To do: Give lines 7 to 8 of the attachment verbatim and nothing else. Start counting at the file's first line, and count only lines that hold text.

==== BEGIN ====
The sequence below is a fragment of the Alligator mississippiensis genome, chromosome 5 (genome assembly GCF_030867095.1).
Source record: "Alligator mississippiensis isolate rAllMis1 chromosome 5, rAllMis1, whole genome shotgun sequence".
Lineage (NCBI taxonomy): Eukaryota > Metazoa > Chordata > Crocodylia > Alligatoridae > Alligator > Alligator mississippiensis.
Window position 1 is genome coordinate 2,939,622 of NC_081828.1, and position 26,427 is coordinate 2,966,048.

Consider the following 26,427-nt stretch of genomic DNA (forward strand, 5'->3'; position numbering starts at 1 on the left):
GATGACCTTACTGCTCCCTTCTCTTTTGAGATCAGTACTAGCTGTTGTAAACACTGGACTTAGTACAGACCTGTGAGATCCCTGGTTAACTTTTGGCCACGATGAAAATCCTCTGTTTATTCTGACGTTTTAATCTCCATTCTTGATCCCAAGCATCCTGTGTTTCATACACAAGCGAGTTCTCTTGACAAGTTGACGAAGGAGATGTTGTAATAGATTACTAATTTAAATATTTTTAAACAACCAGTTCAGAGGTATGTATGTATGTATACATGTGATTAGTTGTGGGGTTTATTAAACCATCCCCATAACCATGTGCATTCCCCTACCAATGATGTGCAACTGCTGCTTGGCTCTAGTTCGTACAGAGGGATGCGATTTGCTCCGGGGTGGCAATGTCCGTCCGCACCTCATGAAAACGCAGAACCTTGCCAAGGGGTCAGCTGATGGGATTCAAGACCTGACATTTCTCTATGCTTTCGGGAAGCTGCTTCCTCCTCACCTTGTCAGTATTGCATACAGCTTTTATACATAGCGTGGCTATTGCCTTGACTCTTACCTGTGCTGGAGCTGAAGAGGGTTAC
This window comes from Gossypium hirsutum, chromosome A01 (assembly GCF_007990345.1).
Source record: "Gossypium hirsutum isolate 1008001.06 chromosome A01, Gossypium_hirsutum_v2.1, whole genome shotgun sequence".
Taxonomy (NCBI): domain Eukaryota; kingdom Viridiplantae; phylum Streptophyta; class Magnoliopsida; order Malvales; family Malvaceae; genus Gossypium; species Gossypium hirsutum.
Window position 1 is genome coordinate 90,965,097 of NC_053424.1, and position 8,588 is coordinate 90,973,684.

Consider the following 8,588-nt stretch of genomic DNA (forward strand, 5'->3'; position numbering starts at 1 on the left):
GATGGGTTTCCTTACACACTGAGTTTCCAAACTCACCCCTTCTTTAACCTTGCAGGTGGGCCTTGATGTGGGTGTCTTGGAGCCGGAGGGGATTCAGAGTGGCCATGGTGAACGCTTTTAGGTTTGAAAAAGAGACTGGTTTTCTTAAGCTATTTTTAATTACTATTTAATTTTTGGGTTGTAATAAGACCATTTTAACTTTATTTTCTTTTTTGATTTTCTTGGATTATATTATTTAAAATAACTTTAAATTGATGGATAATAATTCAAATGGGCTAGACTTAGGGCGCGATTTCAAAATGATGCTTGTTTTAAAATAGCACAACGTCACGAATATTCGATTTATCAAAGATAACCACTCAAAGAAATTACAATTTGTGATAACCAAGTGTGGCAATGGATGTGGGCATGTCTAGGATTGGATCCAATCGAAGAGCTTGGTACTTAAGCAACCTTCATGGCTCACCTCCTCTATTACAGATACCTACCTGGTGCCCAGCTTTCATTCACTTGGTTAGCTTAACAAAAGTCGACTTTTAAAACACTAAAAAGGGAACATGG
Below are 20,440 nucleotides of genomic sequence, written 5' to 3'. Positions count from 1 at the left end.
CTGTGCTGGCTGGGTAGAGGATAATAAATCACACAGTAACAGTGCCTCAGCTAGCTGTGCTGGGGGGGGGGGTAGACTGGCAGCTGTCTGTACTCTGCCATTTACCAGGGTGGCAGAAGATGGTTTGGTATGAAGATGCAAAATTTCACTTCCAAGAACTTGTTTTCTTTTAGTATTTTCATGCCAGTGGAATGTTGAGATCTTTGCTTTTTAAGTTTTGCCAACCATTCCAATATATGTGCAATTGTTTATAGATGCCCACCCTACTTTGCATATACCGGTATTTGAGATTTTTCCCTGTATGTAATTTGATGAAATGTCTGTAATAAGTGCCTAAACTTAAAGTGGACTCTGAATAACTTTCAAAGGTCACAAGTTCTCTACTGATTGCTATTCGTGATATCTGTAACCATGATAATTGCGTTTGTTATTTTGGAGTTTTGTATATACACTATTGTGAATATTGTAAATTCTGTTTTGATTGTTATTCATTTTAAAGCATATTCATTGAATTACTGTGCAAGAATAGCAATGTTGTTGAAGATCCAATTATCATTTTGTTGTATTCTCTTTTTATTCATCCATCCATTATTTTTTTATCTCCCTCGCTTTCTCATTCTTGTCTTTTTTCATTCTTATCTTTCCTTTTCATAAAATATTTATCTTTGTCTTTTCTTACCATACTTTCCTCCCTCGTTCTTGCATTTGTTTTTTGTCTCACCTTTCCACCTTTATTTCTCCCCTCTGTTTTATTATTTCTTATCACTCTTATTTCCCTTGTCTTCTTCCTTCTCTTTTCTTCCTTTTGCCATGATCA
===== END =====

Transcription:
This window comes from Gossypium hirsutum, chromosome A01 (assembly GCF_007990345.1).
Source record: "Gossypium hirsutum isolate 1008001.06 chromosome A01, Gossypium_hirsutum_v2.1, whole genome shotgun sequence".